Summary and Keywords
The notion of “responsibility to protect” (R2P) emerged as a legal challenge to what F. R. Teson calls “the moral and legal enclosure of states.” The development of the R2P doctrine coincided with the surge in popularity of the democratic peace thesis, according to which the creation of a security community rests not on the existence of a common enemy, but on the “positive shared foundation of democracy and cooperation.” The R2P doctrine was developed by international lawyers in response to the failure of the international community to prevent or react effectively enough to the commission of genocide, war crimes, crimes against humanity, and ethnic cleansing in Rwanda, Bosnia, Haiti, and elsewhere during the last decade of the twentieth century and the first of the twenty-first century. Some scholars of international law argue that R2P reconceptualizes sovereignty as a legal construct and expands the international toolkit for the peaceful prevention of deadly conflict. The International Commission on Intervention and State Sovereignty (ICISS) report, The Responsibility to Protect, lays emphasis on military intervention as a key component of R2P. Others, however, claim that R2P simply provides new, legal justifications for the use of force. International law scholarship on R2P is overwhelmingly dedicated to the question of when and how R2P might be invoked to support military intervention (jus ad bellum) and the relationship between R2P and international criminal tribunals (jus post bellum). One area that deserves attention from scholars is a “law instead of war” or jus non bello.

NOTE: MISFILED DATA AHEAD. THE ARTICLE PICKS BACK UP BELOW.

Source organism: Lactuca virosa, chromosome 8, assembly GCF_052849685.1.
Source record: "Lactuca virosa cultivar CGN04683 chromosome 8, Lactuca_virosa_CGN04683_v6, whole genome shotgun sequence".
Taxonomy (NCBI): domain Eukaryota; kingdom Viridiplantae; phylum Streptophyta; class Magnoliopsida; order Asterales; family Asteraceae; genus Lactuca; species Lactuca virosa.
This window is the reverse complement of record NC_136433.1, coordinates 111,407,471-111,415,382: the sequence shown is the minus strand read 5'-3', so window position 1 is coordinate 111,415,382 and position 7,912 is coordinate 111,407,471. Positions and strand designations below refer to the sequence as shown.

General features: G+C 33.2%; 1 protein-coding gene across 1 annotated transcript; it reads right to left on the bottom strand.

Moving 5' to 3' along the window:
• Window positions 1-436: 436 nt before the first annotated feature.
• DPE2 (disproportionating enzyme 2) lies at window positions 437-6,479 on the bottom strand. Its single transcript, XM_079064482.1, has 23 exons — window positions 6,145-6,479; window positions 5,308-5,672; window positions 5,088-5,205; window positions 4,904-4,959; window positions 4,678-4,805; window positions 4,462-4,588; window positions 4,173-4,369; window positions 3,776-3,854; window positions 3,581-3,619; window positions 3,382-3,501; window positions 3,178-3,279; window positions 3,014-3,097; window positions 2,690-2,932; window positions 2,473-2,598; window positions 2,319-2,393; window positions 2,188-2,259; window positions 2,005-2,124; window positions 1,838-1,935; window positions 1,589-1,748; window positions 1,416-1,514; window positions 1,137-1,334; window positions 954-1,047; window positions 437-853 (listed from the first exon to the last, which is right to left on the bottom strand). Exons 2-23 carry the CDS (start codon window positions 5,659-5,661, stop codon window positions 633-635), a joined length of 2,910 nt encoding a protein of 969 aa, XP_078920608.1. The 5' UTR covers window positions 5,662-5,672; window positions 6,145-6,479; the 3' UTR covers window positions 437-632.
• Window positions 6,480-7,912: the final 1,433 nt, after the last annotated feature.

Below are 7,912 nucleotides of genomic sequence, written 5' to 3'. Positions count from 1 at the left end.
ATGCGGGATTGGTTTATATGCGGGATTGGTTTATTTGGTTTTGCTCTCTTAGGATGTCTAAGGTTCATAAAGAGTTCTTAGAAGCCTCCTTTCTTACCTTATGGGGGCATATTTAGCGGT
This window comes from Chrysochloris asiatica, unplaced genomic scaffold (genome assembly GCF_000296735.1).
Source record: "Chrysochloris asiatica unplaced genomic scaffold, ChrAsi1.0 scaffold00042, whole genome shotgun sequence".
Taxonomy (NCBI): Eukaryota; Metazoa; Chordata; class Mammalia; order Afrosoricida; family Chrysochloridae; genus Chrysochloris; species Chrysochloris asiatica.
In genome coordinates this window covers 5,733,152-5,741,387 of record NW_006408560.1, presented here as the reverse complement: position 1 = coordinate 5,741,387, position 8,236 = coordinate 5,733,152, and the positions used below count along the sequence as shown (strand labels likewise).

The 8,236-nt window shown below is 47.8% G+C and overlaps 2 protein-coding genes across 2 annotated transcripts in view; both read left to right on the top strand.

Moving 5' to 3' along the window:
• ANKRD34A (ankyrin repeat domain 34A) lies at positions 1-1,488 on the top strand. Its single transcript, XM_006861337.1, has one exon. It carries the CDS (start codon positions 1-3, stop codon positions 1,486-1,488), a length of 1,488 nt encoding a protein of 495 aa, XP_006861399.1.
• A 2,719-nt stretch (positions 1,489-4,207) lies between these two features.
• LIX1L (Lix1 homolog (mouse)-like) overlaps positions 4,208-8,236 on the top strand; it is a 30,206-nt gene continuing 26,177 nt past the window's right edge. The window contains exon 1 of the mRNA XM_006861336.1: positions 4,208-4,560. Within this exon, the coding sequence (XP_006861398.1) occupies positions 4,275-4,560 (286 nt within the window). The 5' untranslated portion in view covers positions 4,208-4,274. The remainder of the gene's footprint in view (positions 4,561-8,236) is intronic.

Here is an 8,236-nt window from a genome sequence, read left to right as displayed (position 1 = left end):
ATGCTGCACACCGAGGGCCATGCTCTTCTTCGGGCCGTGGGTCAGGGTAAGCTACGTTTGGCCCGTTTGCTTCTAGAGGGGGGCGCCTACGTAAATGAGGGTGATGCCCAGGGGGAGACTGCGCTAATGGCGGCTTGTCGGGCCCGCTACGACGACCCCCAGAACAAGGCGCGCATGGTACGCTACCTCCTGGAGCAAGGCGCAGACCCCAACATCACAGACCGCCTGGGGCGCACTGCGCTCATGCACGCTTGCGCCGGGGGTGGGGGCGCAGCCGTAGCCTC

Keywords: responsibility to protect, democratic peace thesis, international law, sovereignty, International Commission on Intervention and State Sovereignty, military intervention, jus ad bellum, international criminal tribunals, jus post bellum, jus non bello
Access to the complete content on Oxford Research Encyclopedia of International Studies requires a subscription or purchase. Public users are able to search the site and view the abstracts and keywords for each book and chapter without a subscription. If you are a student or academic complete our librarian recommendation form to recommend the Oxford Research Encyclopedias to your librarians for an institutional free trial.
If you have purchased a print title that contains an access token, please see the token for information about how to register your code.